06d2d06d9dbafd844ef9604d469c74c7According to Gay Star News, in a column on the Christian Post Tomczak argued that shows like Glee and Modern Family “promote” homosexuality (Ellen DeGeneres and Anderson Cooper are also to blame) and LGBT rights groups “have multimillion-dollar budgets and work aggressively to convince Americans that homosexuality is a beautiful way of life – maybe for your child or grandchild?”

Not mentioned is the multimillion dollar anti-gay industry spearheaded by the likes of Scott Lively and Matt Barber.

However, parents worried that Anderson Cooper might send magic gay waves through the plasma screen needn’t worry because Tomczak has a solution - kids should only be allowed to watch shows from a bygone era before positive depictions of gay people:

“Purchasing wholesome DVD series and streaming selected programs are great alternatives.

The Fugitive, Gunsmoke, Little House on the Prairie, I Love Lucy and other award-winning shows are all available and cheap. My son has two adopted young boys who are growing up with Wally, Larry Mondello, Eddie Haskell and the Beaver and can't wait till the next episode!”

What are the boys watching when dad’s not around, Larry? 

Watch Larry's hilarious dystopian "Is Gay OK? 10 Things Everyone Needs to Know," AFTER THE JUMP...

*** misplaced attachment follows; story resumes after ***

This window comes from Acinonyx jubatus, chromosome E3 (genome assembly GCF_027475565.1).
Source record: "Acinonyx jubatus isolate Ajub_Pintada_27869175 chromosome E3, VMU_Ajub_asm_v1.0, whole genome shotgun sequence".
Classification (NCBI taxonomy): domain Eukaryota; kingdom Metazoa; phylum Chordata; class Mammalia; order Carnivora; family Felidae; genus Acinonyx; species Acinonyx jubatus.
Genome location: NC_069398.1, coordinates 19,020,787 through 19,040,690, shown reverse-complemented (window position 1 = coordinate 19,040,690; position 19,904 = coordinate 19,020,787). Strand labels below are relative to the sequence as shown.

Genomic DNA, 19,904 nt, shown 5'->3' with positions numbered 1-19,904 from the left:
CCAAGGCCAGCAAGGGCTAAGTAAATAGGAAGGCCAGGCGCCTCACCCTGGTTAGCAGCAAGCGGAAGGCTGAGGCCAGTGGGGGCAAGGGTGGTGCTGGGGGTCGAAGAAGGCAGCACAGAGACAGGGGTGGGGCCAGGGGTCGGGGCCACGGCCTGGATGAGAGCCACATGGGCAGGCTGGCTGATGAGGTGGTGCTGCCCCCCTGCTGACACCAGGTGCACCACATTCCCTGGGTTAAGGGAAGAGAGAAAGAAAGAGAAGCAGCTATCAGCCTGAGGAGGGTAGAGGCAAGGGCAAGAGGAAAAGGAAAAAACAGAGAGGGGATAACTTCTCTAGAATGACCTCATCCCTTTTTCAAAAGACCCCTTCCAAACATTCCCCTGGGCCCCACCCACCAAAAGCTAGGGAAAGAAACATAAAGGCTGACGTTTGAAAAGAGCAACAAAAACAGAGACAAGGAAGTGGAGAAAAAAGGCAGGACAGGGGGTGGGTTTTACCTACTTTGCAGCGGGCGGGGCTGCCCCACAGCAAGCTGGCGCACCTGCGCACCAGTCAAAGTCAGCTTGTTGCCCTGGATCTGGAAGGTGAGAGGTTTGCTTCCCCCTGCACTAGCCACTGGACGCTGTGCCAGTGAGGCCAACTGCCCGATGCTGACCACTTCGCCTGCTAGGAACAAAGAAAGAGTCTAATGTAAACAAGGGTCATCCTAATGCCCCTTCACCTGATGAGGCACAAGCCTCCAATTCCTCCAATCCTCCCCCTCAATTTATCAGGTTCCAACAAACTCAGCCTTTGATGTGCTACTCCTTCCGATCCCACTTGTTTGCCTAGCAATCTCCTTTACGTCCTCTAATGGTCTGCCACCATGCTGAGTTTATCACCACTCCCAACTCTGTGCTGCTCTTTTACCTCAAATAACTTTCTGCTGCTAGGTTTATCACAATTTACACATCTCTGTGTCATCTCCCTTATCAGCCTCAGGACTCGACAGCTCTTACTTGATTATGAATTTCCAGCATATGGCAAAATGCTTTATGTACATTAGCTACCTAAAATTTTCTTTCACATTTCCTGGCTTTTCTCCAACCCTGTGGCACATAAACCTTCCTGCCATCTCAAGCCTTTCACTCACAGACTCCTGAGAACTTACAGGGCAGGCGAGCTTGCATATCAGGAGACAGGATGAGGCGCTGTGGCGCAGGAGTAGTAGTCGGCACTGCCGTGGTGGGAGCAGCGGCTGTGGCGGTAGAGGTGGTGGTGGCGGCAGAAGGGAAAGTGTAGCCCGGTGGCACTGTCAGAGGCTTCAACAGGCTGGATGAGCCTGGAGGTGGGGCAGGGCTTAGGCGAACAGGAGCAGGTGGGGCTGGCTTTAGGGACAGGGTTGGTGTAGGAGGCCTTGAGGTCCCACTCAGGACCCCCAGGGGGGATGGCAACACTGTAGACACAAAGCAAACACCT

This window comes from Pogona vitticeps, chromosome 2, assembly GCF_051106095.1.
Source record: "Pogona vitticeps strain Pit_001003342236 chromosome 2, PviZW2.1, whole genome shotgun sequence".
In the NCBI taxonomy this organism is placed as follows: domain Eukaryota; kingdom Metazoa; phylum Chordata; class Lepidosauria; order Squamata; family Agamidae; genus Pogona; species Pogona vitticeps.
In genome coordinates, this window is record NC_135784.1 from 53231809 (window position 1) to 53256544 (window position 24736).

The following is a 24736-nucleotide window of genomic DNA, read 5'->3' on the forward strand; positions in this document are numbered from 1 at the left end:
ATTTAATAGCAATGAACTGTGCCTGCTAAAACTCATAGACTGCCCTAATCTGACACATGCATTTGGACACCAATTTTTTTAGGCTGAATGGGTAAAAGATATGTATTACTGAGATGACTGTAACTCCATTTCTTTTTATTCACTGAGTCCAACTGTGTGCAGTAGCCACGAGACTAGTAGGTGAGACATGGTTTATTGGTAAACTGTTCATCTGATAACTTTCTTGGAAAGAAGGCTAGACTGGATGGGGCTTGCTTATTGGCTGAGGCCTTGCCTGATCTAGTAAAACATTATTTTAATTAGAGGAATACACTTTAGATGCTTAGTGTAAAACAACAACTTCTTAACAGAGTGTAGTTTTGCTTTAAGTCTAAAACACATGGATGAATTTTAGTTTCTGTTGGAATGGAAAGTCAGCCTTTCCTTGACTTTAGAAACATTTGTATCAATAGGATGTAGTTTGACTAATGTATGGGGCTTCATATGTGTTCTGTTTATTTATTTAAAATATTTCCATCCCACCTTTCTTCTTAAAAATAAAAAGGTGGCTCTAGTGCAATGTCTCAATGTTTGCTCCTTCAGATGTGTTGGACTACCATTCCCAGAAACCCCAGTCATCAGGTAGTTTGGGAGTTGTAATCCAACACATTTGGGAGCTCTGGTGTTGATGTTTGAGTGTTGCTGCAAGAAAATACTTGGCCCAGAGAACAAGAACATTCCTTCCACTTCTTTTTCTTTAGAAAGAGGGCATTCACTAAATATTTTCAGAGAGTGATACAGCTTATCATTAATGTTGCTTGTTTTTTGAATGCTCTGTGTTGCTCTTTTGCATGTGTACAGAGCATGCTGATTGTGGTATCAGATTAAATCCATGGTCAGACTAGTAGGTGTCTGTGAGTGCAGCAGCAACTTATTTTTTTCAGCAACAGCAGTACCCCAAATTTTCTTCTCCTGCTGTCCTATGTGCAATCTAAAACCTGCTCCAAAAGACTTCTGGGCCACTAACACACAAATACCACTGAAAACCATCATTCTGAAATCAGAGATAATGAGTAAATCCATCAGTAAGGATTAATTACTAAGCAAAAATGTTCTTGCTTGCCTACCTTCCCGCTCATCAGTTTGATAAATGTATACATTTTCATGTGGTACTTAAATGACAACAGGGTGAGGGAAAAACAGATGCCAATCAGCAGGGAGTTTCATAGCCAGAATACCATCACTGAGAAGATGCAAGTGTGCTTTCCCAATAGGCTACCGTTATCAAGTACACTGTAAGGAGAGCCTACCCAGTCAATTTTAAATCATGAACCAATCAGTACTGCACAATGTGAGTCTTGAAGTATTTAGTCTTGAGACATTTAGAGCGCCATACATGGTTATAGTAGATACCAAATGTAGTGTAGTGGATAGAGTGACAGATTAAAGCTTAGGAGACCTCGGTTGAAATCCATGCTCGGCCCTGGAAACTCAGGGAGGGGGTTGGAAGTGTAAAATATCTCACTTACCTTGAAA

Continue reading "Bigot Larry Tomczak Recommends 'I Love Lucy' To Deflect Anderson Cooper's Nasty Child-Focused Gay-Rays: VIDEO" »


Former Danish President Reflects On Protecting The Press' Right To Free Speech: WATCH

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Days before the religiously-motivated attacks on the French satirical newspaper Charlie Hebdo, former Danish President Anders Fogh Rasmussen sat down with Big Thing to reflect on his own struggles dealing with civil unrest sparked by controversial cartoons. In 2005 protests swept through the country after Jyllands-Posten, a Danish newspaper, published a number of cartoons that depicted the prophet Mohammed. Despite calls for the Danish government to step in and mitigate tensions within the country, Rasmussen and his cabinet elected not to become directly involved.